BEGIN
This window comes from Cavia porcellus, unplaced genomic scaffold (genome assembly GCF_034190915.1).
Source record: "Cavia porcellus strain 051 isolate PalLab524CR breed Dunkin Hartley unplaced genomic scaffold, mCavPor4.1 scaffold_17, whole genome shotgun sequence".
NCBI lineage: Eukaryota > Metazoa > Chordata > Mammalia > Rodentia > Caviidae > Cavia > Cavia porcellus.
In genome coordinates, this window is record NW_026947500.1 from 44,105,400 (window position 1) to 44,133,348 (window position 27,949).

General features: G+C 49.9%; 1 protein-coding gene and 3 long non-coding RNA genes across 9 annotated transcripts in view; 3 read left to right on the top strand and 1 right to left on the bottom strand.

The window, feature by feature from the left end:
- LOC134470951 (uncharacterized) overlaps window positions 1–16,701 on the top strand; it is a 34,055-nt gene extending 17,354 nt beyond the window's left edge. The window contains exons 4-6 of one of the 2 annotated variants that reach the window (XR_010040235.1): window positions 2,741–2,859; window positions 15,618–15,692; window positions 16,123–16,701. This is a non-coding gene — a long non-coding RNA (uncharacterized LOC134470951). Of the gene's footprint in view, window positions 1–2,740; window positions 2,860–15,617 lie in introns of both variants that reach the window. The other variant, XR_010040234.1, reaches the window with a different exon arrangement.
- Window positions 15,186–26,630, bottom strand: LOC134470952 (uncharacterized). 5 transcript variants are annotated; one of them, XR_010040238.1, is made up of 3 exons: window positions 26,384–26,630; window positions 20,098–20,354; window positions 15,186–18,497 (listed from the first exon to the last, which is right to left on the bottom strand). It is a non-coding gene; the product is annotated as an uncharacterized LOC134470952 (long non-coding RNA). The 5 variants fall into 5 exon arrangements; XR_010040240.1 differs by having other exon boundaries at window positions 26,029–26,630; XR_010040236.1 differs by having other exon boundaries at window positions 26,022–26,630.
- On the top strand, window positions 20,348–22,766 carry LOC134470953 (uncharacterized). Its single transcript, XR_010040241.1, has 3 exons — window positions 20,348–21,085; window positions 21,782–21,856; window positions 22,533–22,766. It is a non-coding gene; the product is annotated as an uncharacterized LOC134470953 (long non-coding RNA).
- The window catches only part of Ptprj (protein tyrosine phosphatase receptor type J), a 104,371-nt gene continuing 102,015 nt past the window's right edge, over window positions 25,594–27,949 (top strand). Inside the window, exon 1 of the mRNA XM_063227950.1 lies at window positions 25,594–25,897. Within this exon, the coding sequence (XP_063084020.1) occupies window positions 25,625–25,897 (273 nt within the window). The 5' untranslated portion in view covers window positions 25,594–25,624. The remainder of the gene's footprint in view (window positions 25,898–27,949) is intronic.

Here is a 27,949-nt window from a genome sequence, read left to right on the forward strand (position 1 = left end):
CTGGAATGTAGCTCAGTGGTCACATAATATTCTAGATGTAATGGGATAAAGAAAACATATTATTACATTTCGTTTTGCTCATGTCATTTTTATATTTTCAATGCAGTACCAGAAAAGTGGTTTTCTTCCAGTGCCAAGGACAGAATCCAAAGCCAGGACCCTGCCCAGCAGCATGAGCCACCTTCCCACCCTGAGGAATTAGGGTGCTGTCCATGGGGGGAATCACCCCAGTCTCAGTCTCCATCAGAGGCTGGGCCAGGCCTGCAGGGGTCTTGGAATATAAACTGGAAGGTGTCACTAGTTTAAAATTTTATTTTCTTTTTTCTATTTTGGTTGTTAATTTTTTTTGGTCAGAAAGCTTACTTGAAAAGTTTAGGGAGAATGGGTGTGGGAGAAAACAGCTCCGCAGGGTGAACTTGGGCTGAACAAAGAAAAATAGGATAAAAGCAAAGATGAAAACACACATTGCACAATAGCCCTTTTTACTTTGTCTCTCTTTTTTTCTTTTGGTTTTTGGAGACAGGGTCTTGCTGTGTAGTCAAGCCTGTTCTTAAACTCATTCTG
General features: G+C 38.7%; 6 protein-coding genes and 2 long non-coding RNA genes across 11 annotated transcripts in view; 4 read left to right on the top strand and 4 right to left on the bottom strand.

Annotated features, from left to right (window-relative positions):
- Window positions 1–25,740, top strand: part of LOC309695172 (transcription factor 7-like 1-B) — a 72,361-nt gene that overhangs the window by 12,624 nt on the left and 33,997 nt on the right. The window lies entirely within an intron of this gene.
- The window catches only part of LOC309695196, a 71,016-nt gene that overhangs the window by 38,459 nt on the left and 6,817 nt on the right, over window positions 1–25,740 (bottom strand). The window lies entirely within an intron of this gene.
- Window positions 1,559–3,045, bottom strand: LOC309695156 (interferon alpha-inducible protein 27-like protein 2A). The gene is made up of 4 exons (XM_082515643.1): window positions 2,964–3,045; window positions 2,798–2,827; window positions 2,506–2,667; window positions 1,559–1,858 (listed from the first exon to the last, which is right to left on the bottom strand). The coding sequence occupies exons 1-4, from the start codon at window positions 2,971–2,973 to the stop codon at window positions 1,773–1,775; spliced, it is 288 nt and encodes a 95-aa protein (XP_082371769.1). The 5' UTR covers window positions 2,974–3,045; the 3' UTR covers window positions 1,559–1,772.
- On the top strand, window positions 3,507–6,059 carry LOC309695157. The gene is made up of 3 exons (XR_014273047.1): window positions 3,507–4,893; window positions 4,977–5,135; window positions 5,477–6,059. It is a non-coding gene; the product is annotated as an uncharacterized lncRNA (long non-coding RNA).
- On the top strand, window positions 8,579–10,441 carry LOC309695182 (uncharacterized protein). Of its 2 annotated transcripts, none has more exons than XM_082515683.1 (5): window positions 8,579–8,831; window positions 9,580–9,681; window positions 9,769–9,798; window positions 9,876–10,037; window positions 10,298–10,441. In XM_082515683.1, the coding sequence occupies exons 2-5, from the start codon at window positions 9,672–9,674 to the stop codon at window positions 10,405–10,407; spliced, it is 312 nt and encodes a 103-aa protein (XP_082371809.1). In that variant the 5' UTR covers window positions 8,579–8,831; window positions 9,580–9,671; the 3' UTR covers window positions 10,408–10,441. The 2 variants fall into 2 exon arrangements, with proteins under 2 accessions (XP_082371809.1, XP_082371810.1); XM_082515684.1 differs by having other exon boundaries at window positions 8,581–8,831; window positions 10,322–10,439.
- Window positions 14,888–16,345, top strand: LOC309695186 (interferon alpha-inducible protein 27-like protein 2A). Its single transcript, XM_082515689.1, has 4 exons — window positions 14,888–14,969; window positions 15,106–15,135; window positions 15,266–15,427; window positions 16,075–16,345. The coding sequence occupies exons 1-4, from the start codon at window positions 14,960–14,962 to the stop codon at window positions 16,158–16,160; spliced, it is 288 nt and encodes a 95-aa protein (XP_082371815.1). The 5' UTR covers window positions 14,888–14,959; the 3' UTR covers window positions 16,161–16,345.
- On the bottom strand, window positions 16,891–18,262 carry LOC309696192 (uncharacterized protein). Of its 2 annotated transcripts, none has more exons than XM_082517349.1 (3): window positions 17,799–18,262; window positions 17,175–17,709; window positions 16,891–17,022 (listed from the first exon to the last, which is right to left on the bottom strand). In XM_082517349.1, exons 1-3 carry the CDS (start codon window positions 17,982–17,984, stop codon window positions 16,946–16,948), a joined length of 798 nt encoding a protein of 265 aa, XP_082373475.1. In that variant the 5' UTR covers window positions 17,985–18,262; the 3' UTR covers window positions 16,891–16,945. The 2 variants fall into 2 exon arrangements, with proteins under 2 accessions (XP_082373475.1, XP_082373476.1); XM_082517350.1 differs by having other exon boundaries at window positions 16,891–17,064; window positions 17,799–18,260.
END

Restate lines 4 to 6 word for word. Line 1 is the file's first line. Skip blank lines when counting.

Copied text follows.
In genome coordinates, this window is record NW_026947500.1 from 44,105,400 (window position 1) to 44,133,348 (window position 27,949).

General features: G+C 49.9%; 1 protein-coding gene and 3 long non-coding RNA genes across 9 annotated transcripts in view; 3 read left to right on the top strand and 1 right to left on the bottom strand.

The window, feature by feature from the left end: